Earlier in the month when I included vanilla extract on my list of 5 things I’ll never purchase again, I was surprised by the number of readers who weren’t sure how to go about making extract at home.
Since I needed to start another batch anyway, I thought I’d share this super simple “recipe” with you! First, to answer a few questions:
Is it cost effective?
If you are comparing it with purchasing real vanilla extract from the store, then yes, making it at home is by far the frugal option.
However, if you are comparing it to the imitation vanilla extract (aka flavored grey water) then making this at home will cost you more. But, paying a little more is very, very worth it to me, since imitation extract is nothing more than a bunch of chemicals. It’s absolutely not real food. Plus, I use vanilla in everything, from milkshakes to cookies, so I love being able to make large quantities at a time.
Plus, homemade vanilla makes a great gift! Just be sure to start it several months before you want to give it away.
Do I have to use alcohol?
As far as I know, yes you do. I don’t believe they are any substitutions. A reader just informed me that she makes her vanilla extract using glycerin and water instead of alcohol. I would suggest doing a quick swagbucks search if you are interested in more info regarding that method. It sounds like a great alternative if you’d rather not use alcohol. I use a mid-grade vodka. Not the most expensive, but not the cheapest, either. A bottle will make several batches. I think you could also use rum or bourbon, if you wish.
Where on earth do you buy vanilla beans?
I recommend looking online. My natural foods store carries them, but they are very expensive and seem rather dried out. Mountain Rose Herbs carries some very high quality, organic beans. Also, check out Amazon for various sellers. I purchased my first bunch from Vanilla Products USA. They were relatively inexpensive, but a little on the dry side. However, they have seemed to work just fine. Buy large quantities of beans at a time to save on shipping costs. Homemade vanilla won’t go “bad,” so it would be feasible to make an entire year’s supply at one time.
How to Make Vanilla Extract
Glass jars or containers are ideal to avoid any possible chemicals leaching into your vanilla from the plastic. My favorite size is a quart mason jar. On the far left you can see my current batch of vanilla. It has been steeping for around 3 months. Half pint size canning jars are great for keeping smaller amounts handy in your spice cupboard. Or check out Mountain Rose Herb’s selection of cute little jars if you plan to give the vanilla as a gifts.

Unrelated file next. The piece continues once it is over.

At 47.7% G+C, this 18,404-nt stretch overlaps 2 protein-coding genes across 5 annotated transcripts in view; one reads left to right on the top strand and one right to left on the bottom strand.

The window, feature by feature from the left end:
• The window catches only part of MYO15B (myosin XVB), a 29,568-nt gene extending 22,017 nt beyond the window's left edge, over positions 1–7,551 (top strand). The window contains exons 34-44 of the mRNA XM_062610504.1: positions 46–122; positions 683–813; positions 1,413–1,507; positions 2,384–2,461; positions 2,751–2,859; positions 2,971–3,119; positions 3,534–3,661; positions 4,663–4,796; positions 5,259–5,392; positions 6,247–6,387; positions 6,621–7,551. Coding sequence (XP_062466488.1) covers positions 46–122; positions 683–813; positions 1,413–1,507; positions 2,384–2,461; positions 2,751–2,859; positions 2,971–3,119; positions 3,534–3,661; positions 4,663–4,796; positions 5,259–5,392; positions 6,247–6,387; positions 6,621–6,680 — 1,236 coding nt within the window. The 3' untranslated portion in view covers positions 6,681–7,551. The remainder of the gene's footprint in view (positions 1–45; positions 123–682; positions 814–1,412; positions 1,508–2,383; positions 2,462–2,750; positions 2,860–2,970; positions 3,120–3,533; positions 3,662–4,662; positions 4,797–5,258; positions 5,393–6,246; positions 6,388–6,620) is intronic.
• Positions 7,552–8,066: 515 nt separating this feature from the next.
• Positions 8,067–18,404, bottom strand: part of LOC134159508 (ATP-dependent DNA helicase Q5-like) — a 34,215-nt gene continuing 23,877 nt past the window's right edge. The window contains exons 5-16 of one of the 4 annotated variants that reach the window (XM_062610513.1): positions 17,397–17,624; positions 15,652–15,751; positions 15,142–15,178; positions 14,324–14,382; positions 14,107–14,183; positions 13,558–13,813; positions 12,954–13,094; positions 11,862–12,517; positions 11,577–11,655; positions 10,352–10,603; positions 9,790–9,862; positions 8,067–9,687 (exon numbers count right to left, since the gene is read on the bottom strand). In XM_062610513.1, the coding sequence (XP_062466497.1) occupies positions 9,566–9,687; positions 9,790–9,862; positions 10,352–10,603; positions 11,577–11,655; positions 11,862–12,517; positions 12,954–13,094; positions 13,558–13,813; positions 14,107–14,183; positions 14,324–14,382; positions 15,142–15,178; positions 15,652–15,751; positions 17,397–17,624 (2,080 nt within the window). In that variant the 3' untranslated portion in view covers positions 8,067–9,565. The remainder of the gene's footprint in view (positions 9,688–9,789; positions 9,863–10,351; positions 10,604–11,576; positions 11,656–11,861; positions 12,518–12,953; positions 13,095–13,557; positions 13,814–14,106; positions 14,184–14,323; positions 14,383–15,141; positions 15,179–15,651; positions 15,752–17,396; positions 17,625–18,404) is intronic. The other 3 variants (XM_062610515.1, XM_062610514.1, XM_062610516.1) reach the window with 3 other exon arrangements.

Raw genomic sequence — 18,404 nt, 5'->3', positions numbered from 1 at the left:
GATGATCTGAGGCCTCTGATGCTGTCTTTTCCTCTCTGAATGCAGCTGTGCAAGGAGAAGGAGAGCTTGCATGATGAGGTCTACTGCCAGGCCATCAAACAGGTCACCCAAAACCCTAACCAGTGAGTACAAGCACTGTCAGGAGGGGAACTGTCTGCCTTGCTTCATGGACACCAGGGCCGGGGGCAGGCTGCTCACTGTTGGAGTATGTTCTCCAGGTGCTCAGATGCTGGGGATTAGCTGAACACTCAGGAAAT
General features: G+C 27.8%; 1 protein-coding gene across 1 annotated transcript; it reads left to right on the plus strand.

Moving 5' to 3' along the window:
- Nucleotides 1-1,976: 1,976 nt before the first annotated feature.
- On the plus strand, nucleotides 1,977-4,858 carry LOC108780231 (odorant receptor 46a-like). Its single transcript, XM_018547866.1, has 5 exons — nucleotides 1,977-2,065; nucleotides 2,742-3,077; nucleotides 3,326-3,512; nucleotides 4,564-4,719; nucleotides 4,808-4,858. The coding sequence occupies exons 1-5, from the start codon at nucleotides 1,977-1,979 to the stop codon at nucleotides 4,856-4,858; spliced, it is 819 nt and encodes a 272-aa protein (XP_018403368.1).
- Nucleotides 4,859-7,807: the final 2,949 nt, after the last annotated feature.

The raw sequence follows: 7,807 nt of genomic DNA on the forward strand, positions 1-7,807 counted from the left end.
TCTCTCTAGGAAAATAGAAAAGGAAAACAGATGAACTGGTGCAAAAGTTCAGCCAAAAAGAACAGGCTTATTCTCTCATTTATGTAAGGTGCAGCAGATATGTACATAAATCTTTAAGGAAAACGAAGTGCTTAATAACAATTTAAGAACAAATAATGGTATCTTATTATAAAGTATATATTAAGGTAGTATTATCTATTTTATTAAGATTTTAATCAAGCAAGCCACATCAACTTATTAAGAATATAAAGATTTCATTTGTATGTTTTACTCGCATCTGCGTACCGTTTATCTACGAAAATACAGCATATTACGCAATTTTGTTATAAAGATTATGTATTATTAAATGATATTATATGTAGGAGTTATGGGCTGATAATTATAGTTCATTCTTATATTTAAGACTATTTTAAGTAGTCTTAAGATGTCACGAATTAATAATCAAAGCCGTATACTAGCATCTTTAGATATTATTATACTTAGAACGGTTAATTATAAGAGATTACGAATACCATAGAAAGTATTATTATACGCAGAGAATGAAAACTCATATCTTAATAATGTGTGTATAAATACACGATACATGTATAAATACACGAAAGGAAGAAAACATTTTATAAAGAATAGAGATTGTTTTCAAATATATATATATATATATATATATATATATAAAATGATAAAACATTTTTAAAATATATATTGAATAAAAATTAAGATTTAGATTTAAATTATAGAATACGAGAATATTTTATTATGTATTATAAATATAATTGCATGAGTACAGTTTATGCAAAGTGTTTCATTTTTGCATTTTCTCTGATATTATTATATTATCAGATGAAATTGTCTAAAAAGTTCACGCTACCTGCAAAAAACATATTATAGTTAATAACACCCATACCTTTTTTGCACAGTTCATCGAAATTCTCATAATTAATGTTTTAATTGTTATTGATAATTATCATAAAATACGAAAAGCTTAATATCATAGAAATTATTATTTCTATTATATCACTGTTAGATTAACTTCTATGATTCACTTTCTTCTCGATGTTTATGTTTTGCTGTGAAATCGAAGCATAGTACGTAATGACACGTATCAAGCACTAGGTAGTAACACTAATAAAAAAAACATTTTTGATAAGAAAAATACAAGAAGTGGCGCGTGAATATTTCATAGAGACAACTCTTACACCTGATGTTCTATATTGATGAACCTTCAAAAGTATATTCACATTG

The amount of beans you should use depends on the size of the jar and how quickly you would like the vanilla to be ready. It it something you must play around with and tweak. For a general idea, I usually used 6-7 beans for a quart of vanilla, and 2 for a half pint.
Split the beans lengthwise to expose all the good stuff inside. Then chop into 3-4 inch pieces.
Place the beans into your glass jar and fill to the top with vodka. I’ve heard a variety of opinions on how long the beans should steep. It seems as though the range is anywhere from 2 to 8 months. Obviously, the larger the jar, the longer it needs to sit. But I think 2 months would be a sufficient amount of time for a smaller container (such as half pint). The vanilla won’t go bad, and the longer it sits the better it gets, so no worries if you happen to forget about it for a few months!
Remember, you can reuse the beans after their initial steeping period, so don’t throw them away! Just remove the finished extract and refill the jar with fresh vodka. It might take a little longer the second time, but it will still work.
And that’s it, you’re done! So, see why I included this on my never buy again list? It’s amazing how easy real food can actually be sometimes.
Happy vanilla making!
Disclaimer: I am an affiliate of Mountain Rose Herbs. I receive a small commission for any item purchased through the links on this page. However all opinions and views stated on this page are my own.